Is a modest version of the indeterminacy thesis defensible? If the strong indeterminacy thesis cannot be supported, is there a more modest claim about indeterminacy that is defensible and has critical bite? One modest version of the indeterminacy thesis might be the following: in most (or almost all) of the cases that are actually litigated, the outcome is underdetermined by the law. This claim about indeterminacy is not refuted by the argument from hypothetical easy cases. Confirmation of the actually-litigated underdeterminacy thesis would require empirical investigation, but there are some good reasons to believe that cases which actually proceed to filing, trial, or appeal will frequently be underdetermined by the law. Litigants will rarely have an incentive to settle easy cases. For example, in a civil dispute where the law gives a determinate answer to the question of who will win and what the amount of their judgment will be, the parties to litigation will usually prefer to settle, rather than incur the expenses of litigation. Uncertainty about the law is one of the factors that selects which cases will be filed, go to trial, and be appealed. This point should not be exaggerated, however: litigation may proceed for any number of reasons, including an irrational overconfidence in a hopeless case, uncertainty about facts in a case in which the law is clear, and so forth.
Important Cases Another modest version of the indeterminacy thesis claims that while many ordinary cases are roughly determinate, all the really important cases are indeterminate. Put more precisely, the claim might be that the important issues in important cases are underdetermined by the law. If true, this claim might preserve almost all of the critical force of the strong indeterminacy thesis. Yes, there are easy cases, but those cases are unimportant.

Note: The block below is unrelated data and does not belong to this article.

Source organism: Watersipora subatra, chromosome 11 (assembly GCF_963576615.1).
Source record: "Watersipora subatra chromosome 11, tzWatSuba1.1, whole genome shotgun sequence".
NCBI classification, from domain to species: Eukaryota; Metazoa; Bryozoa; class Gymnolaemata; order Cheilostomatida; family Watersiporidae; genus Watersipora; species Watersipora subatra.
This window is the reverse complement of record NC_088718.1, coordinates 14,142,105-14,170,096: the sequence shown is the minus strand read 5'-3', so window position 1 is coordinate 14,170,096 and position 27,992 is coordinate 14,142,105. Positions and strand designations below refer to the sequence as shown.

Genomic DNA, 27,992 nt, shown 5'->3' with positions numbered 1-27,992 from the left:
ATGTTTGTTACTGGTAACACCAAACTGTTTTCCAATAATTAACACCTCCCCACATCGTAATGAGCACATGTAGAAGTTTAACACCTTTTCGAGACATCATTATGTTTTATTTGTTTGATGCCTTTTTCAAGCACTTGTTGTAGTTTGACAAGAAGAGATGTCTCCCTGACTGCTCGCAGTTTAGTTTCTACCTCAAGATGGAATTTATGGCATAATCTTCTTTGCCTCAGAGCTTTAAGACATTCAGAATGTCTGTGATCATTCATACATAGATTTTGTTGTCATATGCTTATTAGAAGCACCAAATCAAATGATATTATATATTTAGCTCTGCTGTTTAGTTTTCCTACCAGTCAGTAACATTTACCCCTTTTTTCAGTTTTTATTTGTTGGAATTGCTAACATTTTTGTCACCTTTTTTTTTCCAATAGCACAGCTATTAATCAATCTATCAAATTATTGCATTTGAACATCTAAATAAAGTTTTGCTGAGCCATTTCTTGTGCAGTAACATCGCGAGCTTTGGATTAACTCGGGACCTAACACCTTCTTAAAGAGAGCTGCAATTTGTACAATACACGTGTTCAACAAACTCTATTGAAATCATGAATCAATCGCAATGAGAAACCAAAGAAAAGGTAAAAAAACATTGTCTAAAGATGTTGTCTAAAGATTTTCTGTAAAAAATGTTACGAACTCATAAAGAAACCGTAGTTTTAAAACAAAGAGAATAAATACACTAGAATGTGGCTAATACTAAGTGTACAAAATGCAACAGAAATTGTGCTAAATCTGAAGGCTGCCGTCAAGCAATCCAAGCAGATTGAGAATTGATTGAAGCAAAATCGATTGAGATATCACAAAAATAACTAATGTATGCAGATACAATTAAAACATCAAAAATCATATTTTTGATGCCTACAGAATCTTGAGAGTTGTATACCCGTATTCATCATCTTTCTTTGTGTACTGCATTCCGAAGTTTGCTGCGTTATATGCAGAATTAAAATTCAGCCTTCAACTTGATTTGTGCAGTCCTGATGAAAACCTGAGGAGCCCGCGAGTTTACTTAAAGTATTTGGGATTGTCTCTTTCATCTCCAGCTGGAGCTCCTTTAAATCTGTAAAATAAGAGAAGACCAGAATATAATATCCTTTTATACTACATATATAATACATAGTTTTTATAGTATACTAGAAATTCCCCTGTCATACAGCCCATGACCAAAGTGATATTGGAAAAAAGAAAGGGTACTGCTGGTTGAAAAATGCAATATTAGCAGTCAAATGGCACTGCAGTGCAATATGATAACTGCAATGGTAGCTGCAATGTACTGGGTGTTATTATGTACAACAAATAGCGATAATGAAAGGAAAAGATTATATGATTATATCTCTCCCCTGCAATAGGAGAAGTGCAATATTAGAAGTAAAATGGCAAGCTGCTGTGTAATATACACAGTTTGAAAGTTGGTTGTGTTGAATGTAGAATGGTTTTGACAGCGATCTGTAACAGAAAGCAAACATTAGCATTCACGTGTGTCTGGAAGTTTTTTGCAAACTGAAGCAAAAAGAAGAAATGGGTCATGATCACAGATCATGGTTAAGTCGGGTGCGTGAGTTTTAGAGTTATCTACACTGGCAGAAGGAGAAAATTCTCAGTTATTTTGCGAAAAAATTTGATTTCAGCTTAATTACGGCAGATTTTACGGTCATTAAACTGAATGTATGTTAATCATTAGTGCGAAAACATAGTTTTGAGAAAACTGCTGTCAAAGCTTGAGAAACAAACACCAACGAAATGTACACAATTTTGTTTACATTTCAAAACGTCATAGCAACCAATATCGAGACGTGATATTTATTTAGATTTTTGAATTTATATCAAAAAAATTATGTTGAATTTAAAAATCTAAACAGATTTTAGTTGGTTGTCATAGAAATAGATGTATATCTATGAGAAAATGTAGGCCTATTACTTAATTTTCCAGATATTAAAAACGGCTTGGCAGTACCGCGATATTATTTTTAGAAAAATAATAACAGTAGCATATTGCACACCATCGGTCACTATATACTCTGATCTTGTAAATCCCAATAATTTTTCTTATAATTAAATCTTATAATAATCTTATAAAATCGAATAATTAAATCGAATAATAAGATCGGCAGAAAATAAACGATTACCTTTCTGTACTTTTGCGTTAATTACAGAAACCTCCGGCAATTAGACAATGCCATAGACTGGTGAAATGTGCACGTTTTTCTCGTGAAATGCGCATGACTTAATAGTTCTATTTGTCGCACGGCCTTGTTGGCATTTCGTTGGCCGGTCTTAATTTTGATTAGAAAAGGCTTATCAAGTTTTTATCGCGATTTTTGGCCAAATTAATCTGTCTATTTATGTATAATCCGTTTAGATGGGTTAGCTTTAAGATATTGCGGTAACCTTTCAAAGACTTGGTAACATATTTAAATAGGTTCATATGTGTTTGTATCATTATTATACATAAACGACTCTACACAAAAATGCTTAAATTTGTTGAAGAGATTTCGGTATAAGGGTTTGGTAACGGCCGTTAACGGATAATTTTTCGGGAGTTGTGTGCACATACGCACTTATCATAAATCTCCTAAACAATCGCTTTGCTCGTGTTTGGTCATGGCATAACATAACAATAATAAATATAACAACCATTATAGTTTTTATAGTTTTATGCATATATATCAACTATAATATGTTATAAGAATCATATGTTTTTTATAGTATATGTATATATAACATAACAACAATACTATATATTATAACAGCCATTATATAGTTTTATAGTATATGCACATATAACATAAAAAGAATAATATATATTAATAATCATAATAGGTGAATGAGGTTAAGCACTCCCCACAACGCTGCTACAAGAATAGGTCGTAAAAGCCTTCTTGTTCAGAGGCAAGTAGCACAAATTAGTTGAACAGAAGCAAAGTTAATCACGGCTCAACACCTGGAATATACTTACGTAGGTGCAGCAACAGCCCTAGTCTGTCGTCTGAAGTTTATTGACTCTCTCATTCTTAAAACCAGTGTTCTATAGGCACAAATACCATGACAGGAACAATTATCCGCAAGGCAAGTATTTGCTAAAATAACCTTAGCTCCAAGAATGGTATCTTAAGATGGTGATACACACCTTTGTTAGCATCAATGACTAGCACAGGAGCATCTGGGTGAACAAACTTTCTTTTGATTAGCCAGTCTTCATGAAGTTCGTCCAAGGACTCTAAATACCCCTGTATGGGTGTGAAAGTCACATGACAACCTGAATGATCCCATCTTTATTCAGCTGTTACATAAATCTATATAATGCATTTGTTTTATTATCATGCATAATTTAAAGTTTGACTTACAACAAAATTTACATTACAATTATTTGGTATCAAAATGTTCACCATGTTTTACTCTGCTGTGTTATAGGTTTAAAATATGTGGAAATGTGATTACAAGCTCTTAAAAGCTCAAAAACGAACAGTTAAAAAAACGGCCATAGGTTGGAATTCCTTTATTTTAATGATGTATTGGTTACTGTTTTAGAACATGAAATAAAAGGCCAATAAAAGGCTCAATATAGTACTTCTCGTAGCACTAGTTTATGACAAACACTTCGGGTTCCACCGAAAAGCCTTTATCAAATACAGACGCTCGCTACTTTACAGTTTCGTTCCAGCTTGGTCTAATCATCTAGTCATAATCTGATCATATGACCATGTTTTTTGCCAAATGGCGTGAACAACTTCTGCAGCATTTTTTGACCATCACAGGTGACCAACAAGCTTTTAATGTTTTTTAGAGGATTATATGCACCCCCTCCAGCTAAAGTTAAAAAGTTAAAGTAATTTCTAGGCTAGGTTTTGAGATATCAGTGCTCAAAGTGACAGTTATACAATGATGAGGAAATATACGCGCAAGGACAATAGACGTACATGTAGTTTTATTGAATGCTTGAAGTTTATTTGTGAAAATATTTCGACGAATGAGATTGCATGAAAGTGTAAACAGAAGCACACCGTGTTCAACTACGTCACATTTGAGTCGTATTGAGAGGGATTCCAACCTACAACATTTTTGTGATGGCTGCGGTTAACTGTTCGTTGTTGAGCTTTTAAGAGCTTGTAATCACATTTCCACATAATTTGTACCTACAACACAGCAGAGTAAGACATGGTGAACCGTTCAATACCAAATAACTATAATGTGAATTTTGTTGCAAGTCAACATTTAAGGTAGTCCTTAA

One difficulty with the important case version of the indeterminacy thesis is its potential circularity. Our concept of what counts as an important case may have indeterminacy as a component. Part of what makes a case important is that the result is not certain or predictable; if we all knew how the case would come out, we would not be interested. Likewise, the Supreme Court may select cases in part on the basis of their legal indeterminacy.
Conclusion I have just begun to scratch the surface of the indeterminacy debate, but I hope that I've provided enough perspective so that you can begin to think about this important question on your own. As I'm sure you know by now, I am not a fan of the radical indeterminacy thesis, but I also think it is important to recognize that the law is underdeterminate in important ways.
For more on the indeterminacy debate, see Lawrence On the Indeterminacy Crisis: Critiquing Critical Dogma, 54 University of Chicago Law Review 462 (1987). (online here)